November 23, 2004

Plight of the Fabricated American

Fox, as a network, is a mixed bag - for every hit, there's a show that they've either neglected, never understood, or even nurtured. The list of the latter is too numerous - Get a Life, Firefly, Family Guy, the live action The Tick, and my personal favorite...Greg the Bunny.

From the start, this show began differently, as the theme song stated:

"Well, we sing and dance,
And we don't wear pants,
See we're just like you...
We got regular jobs,
Just with low door knobs,
And we're just like you"

It was a show that was, according to the creators, supposed to be "Larry Sanders with puppets" - what it turned into was a surreal comedy that attempted to place characterization over gags.

The show centered around a bunny named Greg, who lived with his best friend Jimmy (Seth Green, who should get an Oscar just for existing), and who managed (in the pilot) to land a job at Sweetknuckle Junction, a show produced by Jimmy's father Gil (Eugene Levy, former SCTV castmember and now American Pie Guy). Greg finds himself working with several strange characters, including Count Blah (imagine Sesame Street's count with Bela Lugosi's past), the egotistical Warren Demontague (an ape with an almost Shatnerian ego), the spacey Dottie (Dina Waters, aka my future ex-wife), Tardy Turtle ("Crayons taste like purple") and the slightly scary Junction Jack (Bob Gunton).

Unlike many comedies, this show was daring in a way that not even the Muppets were able to get away with. Now, with a two-DVD collection of the entire series, you can see the mixture of typical sitcom set-up-and-punch with the unique atmosphere. In this world, a large blue monster can be named "Susan" and hit on humans; where nobody questions an ape having a human ex-wife; but where there are some completely silly, off-the-wall moments. This was a show that, by all accounts, was fresh, edgy, and had some pretty strong writing behind it. It was also the kind of show that could only happen on television - film might be a little too realistic, and remove some of the surrealistic edge; comics would just deaden the tone. Puppets help add an extra layer - a puppet can say things that a human being can't, and can act in ways which are acceptible yet outside-the-box.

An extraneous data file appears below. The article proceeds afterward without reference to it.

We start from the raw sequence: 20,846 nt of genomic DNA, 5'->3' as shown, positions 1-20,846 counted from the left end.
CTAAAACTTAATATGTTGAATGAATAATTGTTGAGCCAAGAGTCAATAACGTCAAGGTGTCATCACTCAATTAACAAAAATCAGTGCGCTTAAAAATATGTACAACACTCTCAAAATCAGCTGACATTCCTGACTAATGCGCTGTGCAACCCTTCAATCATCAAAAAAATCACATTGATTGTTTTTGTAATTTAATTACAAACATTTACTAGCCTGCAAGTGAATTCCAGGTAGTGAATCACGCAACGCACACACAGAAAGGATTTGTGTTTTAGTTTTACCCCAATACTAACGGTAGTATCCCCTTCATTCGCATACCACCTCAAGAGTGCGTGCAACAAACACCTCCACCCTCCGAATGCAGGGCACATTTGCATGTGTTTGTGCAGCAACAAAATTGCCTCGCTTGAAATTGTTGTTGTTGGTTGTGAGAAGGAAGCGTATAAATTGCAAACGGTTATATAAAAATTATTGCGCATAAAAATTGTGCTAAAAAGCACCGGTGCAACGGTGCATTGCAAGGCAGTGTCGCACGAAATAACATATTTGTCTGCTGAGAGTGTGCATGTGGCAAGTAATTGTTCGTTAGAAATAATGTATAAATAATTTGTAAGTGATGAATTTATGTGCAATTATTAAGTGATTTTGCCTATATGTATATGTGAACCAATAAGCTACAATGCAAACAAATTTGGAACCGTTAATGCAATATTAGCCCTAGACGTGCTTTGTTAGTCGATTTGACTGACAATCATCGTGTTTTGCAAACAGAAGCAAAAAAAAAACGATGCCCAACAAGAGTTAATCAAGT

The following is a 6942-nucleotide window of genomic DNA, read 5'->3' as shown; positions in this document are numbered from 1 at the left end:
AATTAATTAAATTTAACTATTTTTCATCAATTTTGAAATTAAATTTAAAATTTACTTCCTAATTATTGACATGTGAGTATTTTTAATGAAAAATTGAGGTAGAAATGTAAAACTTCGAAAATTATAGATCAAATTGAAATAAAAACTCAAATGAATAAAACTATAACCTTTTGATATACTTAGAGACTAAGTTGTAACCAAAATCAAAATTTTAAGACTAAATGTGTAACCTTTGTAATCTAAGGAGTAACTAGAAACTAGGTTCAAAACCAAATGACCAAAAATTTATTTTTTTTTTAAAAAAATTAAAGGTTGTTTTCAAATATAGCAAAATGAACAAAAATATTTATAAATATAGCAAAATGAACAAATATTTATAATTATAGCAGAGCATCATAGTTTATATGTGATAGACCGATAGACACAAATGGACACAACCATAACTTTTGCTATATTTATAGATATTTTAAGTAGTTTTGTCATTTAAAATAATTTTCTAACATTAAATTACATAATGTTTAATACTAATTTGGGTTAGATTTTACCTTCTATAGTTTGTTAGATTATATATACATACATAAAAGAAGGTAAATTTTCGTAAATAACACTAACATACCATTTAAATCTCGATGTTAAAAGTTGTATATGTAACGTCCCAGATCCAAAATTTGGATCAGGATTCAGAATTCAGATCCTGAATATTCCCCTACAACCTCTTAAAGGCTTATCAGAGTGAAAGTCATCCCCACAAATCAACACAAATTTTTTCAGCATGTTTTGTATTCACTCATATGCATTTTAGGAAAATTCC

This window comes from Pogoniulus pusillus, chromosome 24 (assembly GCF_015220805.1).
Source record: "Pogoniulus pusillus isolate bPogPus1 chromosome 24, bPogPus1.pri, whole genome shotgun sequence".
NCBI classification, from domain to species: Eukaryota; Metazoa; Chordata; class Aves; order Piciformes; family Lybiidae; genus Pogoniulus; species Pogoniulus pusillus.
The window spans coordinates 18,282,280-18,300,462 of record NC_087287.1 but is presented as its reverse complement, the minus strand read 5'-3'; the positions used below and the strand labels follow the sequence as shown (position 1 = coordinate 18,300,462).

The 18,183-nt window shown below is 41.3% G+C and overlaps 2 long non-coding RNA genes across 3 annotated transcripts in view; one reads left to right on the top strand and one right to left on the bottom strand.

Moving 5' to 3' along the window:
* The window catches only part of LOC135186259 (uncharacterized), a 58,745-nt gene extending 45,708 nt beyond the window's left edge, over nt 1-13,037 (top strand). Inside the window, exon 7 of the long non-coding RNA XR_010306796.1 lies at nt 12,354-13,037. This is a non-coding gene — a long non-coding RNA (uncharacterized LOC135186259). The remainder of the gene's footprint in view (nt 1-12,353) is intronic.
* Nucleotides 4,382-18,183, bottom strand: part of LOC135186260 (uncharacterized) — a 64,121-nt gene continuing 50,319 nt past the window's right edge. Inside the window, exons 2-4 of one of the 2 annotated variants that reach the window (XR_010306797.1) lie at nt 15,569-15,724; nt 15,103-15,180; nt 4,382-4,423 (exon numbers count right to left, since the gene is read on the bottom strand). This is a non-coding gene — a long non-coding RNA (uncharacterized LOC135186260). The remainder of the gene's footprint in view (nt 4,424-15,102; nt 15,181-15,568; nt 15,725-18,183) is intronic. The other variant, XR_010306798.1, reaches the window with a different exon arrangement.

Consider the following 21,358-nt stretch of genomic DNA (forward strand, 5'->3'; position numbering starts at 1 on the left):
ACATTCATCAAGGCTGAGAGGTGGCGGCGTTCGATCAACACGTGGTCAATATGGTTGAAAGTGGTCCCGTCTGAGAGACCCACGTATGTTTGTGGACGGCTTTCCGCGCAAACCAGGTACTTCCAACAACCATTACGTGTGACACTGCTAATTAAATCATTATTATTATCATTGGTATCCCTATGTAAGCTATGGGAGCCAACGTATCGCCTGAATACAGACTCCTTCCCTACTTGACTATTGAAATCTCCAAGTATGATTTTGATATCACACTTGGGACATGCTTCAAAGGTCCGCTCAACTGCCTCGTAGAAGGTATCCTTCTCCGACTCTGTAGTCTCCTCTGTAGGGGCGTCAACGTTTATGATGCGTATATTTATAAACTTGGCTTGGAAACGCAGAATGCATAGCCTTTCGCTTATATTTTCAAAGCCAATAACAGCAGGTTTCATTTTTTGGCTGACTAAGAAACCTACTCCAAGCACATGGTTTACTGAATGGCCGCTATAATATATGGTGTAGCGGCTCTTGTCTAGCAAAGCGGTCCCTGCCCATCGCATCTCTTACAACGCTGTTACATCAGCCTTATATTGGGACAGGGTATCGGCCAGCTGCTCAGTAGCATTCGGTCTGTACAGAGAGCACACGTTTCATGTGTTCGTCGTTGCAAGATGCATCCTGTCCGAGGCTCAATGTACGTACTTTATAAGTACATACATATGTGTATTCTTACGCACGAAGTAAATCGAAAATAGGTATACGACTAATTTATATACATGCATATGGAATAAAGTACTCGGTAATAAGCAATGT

(It was also, as per the special features, a character with a past - Greg was featured in a cable access show, then on the Independent Film Channel, and if they had not hooked up with a producer from Just Shoot Me - yes, you heard that right - it would never have happened).

For all of its claim to edginess, Fox Network seems, at best, like the dodgy uncle who uses out-of-date slang to prove he's hip. (Gee, I wonder why I don't watch tv much anymore?) You owe it to yourself to see this show, which was one of the truly original shows on television. Plus, it makes a great Xmas gift.

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